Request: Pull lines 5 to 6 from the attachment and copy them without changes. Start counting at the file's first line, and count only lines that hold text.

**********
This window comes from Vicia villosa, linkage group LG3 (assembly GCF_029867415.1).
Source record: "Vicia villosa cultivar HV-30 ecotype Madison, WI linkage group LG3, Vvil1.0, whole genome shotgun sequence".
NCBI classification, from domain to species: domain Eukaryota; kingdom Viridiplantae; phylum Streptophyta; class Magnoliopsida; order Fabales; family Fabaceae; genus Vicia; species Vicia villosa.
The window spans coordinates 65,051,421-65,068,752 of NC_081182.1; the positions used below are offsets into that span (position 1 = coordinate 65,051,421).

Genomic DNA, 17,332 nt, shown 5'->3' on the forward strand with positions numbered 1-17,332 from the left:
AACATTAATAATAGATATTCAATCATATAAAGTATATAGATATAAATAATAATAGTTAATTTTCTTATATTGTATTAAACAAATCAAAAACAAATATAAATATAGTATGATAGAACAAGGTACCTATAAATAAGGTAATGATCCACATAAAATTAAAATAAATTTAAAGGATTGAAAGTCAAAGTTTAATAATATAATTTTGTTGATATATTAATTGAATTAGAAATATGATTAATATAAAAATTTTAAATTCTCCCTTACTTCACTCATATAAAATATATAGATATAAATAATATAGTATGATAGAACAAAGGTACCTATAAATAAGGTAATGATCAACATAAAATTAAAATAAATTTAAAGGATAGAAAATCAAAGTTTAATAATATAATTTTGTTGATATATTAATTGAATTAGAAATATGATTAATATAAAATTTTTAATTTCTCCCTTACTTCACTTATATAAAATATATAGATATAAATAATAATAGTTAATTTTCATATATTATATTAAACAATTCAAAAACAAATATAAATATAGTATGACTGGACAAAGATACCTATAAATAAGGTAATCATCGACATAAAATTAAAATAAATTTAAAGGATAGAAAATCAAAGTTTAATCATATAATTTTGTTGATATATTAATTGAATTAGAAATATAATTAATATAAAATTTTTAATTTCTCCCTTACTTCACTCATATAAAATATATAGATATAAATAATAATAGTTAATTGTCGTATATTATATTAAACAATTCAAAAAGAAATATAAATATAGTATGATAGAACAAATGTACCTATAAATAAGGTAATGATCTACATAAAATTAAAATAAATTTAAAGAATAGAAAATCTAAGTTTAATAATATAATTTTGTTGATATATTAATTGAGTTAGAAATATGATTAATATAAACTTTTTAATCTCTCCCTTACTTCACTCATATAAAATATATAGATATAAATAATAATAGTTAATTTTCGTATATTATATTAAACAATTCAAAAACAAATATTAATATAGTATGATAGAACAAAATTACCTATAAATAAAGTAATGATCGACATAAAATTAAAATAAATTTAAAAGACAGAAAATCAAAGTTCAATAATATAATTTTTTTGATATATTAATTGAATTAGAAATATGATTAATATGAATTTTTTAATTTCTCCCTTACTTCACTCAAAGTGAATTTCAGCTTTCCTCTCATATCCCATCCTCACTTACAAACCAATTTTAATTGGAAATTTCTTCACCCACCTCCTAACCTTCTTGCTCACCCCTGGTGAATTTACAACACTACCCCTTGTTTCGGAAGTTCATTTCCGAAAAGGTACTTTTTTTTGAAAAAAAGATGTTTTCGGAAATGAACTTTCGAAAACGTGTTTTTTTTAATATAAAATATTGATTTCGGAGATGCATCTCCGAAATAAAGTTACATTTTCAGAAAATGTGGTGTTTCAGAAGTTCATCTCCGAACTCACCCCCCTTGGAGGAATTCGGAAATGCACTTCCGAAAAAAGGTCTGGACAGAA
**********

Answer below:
Genomic DNA, 17,332 nt, shown 5'->3' on the forward strand with positions numbered 1-17,332 from the left:
AACATTAATAATAGATATTCAATCATATAAAGTATATAGATATAAATAATAATAGTTAATTTTCTTATATTGTATTAAACAAATCAAAAACAAATATAAATATAGTATGATAGAACAAGGTACCTATAAATAAGGTAATGATCCACATAAAATTAAAATAAATTTAAAGGATTGAAAGTCAAAGTTTAATAATATAATTTTGTTGATATATTAATTGAATTAGAAATATGATTAATATAAAAATTTTAAATTCTCCCTTACTTCACTCATATAAAATATATAGATATAAATAATATAGTATGATAGAACAAAGGTACCTATAAATAAGGTAATGATCAACATAAAATTAAAATAAATTTAAAGGATAGAAAATCAAAGTTTAATAATATAATTTTGTTGATATATTAATTGAATTAGAAATATGATTAATATAAAATTTTTAATTTCTCCCTTACTTCACTTATATAAAATATATAGATATAAATAATAATAGTTAATTTTCATATATTATATTAAACAATTCAAAAACAAATATAAATATAGTATGACTGGACAAAGATACCTATAAATAAGGTAATCATCGACATAAAATTAAAATAAATTTAAAGGATAGAAAATCAAAGTTTAATCATATAATTTTGTTGATATATTAATTGAATTAGAAATATAATTAATATAAAATTTTTAATTTCTCCCTTACTTCACTCATATAAAATATATAGATATAAATAATAATAGTTAATTGTCGTATATTATATTAAACAATTCAAAAAGAAATATAAATATAGTATGATAGAACAAATGTACCTATAAATAAGGTAATGATCTACATAAAATTAAAATAAATTTAAAGAATAGAAAATCTAAGTTTAATAATATAATTTTGTTGATATATTAATTGAGTTAGAAATATGATTAATATAAACTTTTTAATCTCTCCCTTACTTCACTCATATAAAATATATAGATATAAATAATAATAGTTAATTTTCGTATATTATATTAAACAATTCAAAAACAAATATTAATATAGTATGATAGAACAAAATTACCTATAAATAAAGTAATGATCGACATAAAATTAAAATAAATTTAAAAGACAGAAAATCAAAGTTCAATAATATAATTTTTTTGATATATTAATTGAATTAGAAATATGATTAATATGAATTTTTTAATTTCTCCCTTACTTCACTCAAAGTGAATTTCAGCTTTCCTCTCATATCCCATCCTCACTTACAAACCAATTTTAATTGGAAATTTCTTCACCCACCTCCTAACCTTCTTGCTCACCCCTGGTGAATTTACAACACTACCCCTTGTTTCGGAAGTTCATTTCCGAAAAGGTACTTTTTTTTGAAAAAAAGATGTTTTCGGAAATGAACTTTCGAAAACGTGTTTTTTTTAATATAAAATATTGATTTCGGAGATGCATCTCCGAAATAAAGTTACATTTTCAGAAAATGTGGTGTTTCAGAAGTTCATCTCCGAACTCACCCCCCTTGGAGGAATTCGGAAATGCACTTCCGAAAAAAGGTCTGGACAGAA